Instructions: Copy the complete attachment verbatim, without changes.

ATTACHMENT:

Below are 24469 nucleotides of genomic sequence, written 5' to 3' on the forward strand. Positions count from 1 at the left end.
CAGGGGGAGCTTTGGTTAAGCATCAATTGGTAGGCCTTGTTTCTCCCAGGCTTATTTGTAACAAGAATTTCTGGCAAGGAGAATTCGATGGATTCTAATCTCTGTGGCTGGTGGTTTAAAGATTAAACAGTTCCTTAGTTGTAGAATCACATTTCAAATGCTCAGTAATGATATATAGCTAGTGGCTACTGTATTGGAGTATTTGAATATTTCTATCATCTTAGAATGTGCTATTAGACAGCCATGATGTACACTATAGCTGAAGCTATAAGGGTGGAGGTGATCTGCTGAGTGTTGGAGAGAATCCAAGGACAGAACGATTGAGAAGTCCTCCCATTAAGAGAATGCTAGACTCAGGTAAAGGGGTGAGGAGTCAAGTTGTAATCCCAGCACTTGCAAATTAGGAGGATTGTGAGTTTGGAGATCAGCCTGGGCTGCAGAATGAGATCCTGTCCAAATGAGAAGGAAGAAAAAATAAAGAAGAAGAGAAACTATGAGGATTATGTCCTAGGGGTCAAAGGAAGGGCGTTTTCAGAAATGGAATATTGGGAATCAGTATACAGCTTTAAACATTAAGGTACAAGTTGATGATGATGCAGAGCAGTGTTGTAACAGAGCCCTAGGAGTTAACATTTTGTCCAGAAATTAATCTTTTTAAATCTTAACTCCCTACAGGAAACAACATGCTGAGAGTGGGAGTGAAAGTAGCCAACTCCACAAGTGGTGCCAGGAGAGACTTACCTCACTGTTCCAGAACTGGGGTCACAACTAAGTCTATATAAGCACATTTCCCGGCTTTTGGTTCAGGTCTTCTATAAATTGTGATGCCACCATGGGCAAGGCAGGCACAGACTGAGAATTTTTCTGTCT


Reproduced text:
Below are 24469 nucleotides of genomic sequence, written 5' to 3' on the forward strand. Positions count from 1 at the left end.
CAGGGGGAGCTTTGGTTAAGCATCAATTGGTAGGCCTTGTTTCTCCCAGGCTTATTTGTAACAAGAATTTCTGGCAAGGAGAATTCGATGGATTCTAATCTCTGTGGCTGGTGGTTTAAAGATTAAACAGTTCCTTAGTTGTAGAATCACATTTCAAATGCTCAGTAATGATATATAGCTAGTGGCTACTGTATTGGAGTATTTGAATATTTCTATCATCTTAGAATGTGCTATTAGACAGCCATGATGTACACTATAGCTGAAGCTATAAGGGTGGAGGTGATCTGCTGAGTGTTGGAGAGAATCCAAGGACAGAACGATTGAGAAGTCCTCCCATTAAGAGAATGCTAGACTCAGGTAAAGGGGTGAGGAGTCAAGTTGTAATCCCAGCACTTGCAAATTAGGAGGATTGTGAGTTTGGAGATCAGCCTGGGCTGCAGAATGAGATCCTGTCCAAATGAGAAGGAAGAAAAAATAAAGAAGAAGAGAAACTATGAGGATTATGTCCTAGGGGTCAAAGGAAGGGCGTTTTCAGAAATGGAATATTGGGAATCAGTATACAGCTTTAAACATTAAGGTACAAGTTGATGATGATGCAGAGCAGTGTTGTAACAGAGCCCTAGGAGTTAACATTTTGTCCAGAAATTAATCTTTTTAAATCTTAACTCCCTACAGGAAACAACATGCTGAGAGTGGGAGTGAAAGTAGCCAACTCCACAAGTGGTGCCAGGAGAGACTTACCTCACTGTTCCAGAACTGGGGTCACAACTAAGTCTATATAAGCACATTTCCCGGCTTTTGGTTCAGGTCTTCTATAAATTGTGATGCCACCATGGGCAAGGCAGGCACAGACTGAGAATTTTTCTGTCT